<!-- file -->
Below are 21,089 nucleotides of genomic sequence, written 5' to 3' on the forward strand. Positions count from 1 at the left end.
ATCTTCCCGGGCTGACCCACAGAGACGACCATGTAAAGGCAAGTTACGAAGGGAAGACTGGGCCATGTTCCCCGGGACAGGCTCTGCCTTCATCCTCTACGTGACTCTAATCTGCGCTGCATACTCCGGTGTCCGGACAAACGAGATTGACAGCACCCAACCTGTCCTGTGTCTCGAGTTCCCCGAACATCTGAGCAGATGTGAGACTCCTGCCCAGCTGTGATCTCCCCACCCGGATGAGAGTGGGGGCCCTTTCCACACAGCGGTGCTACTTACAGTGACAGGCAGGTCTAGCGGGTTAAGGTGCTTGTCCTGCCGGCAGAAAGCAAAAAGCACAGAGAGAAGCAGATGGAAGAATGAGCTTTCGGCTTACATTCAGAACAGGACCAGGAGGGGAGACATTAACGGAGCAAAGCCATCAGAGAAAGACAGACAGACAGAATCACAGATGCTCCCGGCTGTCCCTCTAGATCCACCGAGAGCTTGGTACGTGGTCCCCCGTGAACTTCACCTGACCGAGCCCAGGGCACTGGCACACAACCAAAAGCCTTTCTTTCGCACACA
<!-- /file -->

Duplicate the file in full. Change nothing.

Below are 21,089 nucleotides of genomic sequence, written 5' to 3' on the forward strand. Positions count from 1 at the left end.
ATCTTCCCGGGCTGACCCACAGAGACGACCATGTAAAGGCAAGTTACGAAGGGAAGACTGGGCCATGTTCCCCGGGACAGGCTCTGCCTTCATCCTCTACGTGACTCTAATCTGCGCTGCATACTCCGGTGTCCGGACAAACGAGATTGACAGCACCCAACCTGTCCTGTGTCTCGAGTTCCCCGAACATCTGAGCAGATGTGAGACTCCTGCCCAGCTGTGATCTCCCCACCCGGATGAGAGTGGGGGCCCTTTCCACACAGCGGTGCTACTTACAGTGACAGGCAGGTCTAGCGGGTTAAGGTGCTTGTCCTGCCGGCAGAAAGCAAAAAGCACAGAGAGAAGCAGATGGAAGAATGAGCTTTCGGCTTACATTCAGAACAGGACCAGGAGGGGAGACATTAACGGAGCAAAGCCATCAGAGAAAGACAGACAGACAGAATCACAGATGCTCCCGGCTGTCCCTCTAGATCCACCGAGAGCTTGGTACGTGGTCCCCCGTGAACTTCACCTGACCGAGCCCAGGGCACTGGCACACAACCAAAAGCCTTTCTTTCGCACACA